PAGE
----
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Who can get gum disease?

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Gum disease advice

Who can get
gum disease?

Whilst more than 45% of adults in the UK are affected by some form of gum disease, there are a variety of risk factors that may contribute to the development of periodontal disease and/or its progression. It’s important to talk to your periodontist with any concerns you may have for early detection of the disease and to establish the right treatment plan.

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Some of the contributing risk factors include:


Studies have indicated that the older population have the highest rates of periodontal disease, with as many as 70% of over 65s experiencing some form of gum disease.


It’s no secret that tobacco use is linked with many serious illnesses such as cancer, lung disease and heart disease, among many other health problems. It’s perhaps lesser known that smoking and tobacco use may be one of the most significant risk factors in the development and progression of periodontal disease.


Despite diligent at-home oral hygiene habits, research has indicated that some people may unfortunately be genetically susceptible to developing gum disease. For these people, regular dental visits are vital to ensure the development of gum disease is identified early and kept at bay.


Extensive research has proven that stress can make it more difficult for the body’s immune system to fight off infection; periodontal disease is no exception.


Just as you would inform your health care providers of any medication you are taking, you should also let your periodontist know about the medication. Some pharmaceutical drugs, including oral contraceptives, antidepressants and certain heart medications have been shown to affect your oral and gum health.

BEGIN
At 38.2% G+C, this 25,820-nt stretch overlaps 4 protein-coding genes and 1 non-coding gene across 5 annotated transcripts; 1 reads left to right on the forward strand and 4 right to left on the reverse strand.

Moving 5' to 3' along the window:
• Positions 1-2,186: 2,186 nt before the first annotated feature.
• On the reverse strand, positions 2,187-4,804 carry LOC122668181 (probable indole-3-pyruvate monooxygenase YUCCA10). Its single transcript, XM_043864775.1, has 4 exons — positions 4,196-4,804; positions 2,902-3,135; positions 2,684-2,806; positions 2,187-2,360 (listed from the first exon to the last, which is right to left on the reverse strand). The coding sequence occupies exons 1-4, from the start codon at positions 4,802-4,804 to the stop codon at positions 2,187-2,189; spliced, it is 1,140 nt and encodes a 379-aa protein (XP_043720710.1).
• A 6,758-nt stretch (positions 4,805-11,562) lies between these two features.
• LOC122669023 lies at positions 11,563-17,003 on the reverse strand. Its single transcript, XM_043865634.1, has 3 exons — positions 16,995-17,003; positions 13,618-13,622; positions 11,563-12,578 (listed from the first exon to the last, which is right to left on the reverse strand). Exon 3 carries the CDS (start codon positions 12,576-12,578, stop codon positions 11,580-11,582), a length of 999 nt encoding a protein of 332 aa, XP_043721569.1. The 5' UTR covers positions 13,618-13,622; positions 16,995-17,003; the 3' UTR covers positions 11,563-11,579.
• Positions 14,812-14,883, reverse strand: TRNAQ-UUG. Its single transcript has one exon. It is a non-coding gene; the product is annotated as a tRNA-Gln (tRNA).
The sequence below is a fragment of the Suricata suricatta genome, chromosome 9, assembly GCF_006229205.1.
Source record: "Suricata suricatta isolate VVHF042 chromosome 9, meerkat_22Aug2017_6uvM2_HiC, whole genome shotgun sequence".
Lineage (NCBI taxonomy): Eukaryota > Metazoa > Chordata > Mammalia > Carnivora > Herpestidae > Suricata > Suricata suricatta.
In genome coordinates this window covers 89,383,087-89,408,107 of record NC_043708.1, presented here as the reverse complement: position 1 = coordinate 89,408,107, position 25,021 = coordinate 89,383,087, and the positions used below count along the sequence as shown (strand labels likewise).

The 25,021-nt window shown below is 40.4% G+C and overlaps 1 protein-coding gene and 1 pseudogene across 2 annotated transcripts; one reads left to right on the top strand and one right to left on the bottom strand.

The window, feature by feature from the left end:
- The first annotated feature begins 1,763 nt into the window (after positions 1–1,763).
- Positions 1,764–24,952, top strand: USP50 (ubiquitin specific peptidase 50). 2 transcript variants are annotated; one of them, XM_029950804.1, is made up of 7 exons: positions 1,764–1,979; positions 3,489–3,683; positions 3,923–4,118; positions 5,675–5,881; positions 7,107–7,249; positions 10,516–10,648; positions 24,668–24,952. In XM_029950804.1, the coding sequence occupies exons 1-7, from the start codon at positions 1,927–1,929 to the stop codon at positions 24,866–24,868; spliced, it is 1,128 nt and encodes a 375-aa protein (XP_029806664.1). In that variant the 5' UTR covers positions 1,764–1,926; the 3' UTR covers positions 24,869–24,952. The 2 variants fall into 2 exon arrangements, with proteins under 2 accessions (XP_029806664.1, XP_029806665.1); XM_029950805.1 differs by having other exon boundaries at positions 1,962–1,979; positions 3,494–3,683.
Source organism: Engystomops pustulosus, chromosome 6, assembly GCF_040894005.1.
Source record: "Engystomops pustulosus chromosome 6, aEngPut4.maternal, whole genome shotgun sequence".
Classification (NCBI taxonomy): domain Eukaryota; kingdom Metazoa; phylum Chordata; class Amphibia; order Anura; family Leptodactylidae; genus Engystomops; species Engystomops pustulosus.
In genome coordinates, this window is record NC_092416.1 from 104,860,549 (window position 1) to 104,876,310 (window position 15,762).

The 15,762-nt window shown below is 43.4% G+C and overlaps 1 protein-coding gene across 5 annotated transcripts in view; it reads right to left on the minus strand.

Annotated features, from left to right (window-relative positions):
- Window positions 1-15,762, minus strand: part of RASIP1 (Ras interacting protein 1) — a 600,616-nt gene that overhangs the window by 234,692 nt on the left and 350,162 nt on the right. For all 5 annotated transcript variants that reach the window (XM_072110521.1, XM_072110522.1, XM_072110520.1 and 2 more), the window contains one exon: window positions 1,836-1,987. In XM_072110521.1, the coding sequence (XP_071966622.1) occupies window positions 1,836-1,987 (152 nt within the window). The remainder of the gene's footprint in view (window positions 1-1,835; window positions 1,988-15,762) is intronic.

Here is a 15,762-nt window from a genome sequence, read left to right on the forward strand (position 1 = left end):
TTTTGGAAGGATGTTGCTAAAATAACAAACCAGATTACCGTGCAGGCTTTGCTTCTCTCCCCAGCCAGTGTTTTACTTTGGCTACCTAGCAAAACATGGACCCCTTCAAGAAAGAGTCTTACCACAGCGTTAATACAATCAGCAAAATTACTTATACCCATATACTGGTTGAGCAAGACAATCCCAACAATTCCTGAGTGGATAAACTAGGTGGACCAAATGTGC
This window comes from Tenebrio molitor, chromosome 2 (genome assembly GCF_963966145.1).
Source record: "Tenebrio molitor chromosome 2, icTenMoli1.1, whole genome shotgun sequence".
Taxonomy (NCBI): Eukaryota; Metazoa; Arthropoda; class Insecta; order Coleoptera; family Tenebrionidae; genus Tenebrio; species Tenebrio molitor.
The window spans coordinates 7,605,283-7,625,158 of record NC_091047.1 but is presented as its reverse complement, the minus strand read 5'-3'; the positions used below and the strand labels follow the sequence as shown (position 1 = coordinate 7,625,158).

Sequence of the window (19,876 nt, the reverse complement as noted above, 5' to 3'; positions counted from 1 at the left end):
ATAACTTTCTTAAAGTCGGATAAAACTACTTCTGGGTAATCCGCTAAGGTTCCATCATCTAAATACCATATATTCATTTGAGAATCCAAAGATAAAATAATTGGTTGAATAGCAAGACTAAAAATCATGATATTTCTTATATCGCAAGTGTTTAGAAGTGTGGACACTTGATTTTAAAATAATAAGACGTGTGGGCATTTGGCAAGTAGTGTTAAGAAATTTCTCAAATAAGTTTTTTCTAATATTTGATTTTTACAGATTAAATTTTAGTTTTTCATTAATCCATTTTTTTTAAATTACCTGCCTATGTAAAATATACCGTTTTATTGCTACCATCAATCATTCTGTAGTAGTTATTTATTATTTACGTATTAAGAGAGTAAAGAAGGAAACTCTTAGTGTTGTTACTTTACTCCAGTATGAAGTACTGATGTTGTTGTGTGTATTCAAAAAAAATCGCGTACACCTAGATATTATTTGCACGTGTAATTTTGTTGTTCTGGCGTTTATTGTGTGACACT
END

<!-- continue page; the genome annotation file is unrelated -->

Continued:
Clenching or grinding your teeth

Putting excess force on the supporting tissues of the teeth, clenching or grinding your teeth could potentially speed up the progression of periodontal tissue destruction.

Other systemic diseases

Studies have demonstrated a connection between periodontal disease and other systemic conditions that interfere with the body’s inflammatory system. Cardiovascular disease, diabetes and rheumatoid arthritis have all been linked to deterioration of the gums.

Poor nutrition or obesity

Research has shown that obesity may increase the risk of an individual developing periodontal disease. Even without being clinically obese, a diet low on nutrients can compromise the body’s immune response and make it more difficult for the body to fight off infection. Gum disease always begins as an infection and therefore poor nutrition can lead to a decline in your gum health.

To find out more about treating gum disease please call us on 020 3925 1938 to speak to our friendly team or fill out our contact form.